The allied forces have struck 16 critical infrastructure locations in Yemen over the past few days, such as telecommunication centers, munitions depots, launching systems, production facilities, and air defense radar systems, in attempts to degrade the Houthi’s ability to recklessly attack maritime and commercial vessels and also issued a joint statement noting “the Houthis will bear the responsibility for the consequences should they continue to threaten lives, the global economy, or the free flow of commerce in the region’s critical waterways”. Taking turns, the Houthi militia threatened with “strong and effective response” against the United States yesterday, vowing that the attacks won’t go unaddressed, pointing to a substantial increase of probabilities for further escalation of tensions in the Middle East.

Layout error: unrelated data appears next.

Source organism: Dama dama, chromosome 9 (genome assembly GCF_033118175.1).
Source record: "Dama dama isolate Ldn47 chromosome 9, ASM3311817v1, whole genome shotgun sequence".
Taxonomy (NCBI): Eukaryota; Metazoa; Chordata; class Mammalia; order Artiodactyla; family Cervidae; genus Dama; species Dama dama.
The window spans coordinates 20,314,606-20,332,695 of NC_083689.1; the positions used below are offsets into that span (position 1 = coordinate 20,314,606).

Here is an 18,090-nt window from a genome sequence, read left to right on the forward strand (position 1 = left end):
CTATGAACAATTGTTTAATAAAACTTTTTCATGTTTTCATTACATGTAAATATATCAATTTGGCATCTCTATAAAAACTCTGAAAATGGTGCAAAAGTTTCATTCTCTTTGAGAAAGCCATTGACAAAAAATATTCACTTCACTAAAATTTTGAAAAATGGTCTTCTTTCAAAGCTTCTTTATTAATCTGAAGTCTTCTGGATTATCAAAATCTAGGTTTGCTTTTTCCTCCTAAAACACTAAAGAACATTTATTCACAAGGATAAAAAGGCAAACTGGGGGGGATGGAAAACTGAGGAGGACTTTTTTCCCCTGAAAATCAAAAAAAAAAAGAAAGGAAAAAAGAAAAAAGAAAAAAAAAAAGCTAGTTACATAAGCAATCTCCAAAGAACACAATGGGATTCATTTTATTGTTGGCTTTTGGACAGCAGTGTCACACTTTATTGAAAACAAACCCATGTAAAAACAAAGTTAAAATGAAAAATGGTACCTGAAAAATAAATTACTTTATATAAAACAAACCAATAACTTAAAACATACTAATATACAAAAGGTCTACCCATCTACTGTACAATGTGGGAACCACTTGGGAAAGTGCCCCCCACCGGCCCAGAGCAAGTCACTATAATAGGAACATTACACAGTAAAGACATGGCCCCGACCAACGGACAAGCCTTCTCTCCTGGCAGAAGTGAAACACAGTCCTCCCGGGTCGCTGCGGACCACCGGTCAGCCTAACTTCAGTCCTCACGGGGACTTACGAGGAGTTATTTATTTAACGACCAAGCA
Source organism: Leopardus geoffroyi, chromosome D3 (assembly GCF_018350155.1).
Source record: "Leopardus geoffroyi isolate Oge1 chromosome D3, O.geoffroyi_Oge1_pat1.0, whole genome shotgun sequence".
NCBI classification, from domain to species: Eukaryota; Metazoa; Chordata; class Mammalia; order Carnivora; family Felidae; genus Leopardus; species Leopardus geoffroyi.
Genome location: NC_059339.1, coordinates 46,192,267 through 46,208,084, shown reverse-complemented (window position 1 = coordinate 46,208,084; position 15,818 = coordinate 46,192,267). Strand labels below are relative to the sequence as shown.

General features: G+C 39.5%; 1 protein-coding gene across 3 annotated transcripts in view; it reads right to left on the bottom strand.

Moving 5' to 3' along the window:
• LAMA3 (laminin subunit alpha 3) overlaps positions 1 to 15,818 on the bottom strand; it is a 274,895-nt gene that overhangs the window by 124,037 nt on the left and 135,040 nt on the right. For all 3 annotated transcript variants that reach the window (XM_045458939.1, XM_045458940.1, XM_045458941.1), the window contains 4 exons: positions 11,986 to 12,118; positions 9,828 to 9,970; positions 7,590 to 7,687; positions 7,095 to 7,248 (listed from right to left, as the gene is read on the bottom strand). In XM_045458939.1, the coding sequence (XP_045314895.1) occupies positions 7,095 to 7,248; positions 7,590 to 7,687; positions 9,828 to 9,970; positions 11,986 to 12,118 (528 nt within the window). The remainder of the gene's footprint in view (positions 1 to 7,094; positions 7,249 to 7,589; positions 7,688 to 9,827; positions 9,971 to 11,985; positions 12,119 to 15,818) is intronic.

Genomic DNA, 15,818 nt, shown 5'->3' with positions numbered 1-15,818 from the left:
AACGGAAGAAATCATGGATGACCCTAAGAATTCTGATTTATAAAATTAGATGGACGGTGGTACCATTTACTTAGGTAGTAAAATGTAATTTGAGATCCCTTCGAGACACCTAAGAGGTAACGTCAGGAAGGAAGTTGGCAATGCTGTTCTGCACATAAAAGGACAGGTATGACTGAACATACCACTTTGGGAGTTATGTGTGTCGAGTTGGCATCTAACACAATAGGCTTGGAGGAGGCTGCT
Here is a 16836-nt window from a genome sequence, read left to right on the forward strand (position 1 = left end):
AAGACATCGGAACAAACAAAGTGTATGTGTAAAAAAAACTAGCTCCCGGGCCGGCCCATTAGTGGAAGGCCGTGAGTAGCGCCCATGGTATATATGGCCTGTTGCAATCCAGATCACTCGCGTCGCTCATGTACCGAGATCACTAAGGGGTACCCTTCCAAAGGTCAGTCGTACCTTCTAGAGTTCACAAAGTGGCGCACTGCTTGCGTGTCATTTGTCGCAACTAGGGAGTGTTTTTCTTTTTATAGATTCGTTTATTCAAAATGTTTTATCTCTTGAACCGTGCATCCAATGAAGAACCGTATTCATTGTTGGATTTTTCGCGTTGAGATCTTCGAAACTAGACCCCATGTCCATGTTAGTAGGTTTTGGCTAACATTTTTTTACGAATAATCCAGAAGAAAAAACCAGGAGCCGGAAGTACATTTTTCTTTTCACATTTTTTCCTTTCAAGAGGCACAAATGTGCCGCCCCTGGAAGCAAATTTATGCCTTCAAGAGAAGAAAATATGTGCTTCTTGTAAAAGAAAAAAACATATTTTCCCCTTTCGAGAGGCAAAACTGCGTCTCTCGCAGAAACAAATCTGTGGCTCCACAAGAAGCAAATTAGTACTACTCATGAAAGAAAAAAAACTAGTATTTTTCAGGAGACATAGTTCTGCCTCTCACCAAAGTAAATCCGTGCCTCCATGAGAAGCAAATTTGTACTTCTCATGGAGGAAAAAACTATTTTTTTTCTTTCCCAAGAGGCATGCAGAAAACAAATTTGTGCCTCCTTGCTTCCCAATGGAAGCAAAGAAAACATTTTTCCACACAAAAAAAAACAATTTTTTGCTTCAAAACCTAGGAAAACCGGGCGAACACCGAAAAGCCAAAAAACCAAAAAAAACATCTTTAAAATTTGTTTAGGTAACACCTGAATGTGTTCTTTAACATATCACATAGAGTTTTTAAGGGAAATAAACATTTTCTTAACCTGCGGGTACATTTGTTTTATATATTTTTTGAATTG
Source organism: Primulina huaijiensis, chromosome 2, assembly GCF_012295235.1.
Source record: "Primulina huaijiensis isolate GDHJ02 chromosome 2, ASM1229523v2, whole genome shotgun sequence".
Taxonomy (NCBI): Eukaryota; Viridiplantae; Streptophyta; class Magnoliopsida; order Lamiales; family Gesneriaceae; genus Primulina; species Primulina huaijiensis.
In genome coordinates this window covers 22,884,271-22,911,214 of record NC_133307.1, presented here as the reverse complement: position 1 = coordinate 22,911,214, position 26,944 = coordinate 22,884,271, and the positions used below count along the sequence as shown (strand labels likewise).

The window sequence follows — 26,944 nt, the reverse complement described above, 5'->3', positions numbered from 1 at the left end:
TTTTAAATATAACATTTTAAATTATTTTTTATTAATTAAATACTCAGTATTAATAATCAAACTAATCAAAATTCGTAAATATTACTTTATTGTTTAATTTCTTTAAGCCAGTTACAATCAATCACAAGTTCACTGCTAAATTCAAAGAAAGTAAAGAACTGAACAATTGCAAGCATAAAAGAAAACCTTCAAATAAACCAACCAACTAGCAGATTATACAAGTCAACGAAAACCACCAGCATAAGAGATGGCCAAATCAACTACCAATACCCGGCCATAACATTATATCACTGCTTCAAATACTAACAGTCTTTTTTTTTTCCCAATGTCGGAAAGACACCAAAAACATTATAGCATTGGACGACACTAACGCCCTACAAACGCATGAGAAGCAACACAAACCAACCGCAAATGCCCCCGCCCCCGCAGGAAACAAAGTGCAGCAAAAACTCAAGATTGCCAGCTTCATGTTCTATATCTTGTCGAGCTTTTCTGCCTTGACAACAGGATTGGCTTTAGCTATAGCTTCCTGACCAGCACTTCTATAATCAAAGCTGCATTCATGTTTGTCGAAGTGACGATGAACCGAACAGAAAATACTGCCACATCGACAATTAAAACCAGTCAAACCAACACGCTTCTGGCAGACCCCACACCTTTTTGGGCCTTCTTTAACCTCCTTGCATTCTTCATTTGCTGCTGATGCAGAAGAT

According to the ship tracking service Vortexa, since the second half of December, at least 32 tankers have diverted or transited via the Cape of Good Hope, instead of using the Suez Canal (which before the incident hosted 15% of global trade flows), which lead to the prolongment of delivery times alongside the increase in costs of shipping vessels, creating losses and headaches for ship handlers. Crude nevertheless floats around the $72 per barrel level at the time of writing, despite the stir-up of tensions and analysts point out that the lack of price spikes was primarily countered by subdued fundamental demand forces, keeping the price still for the time being.

Stifled demand puts a cap on crude’s oil price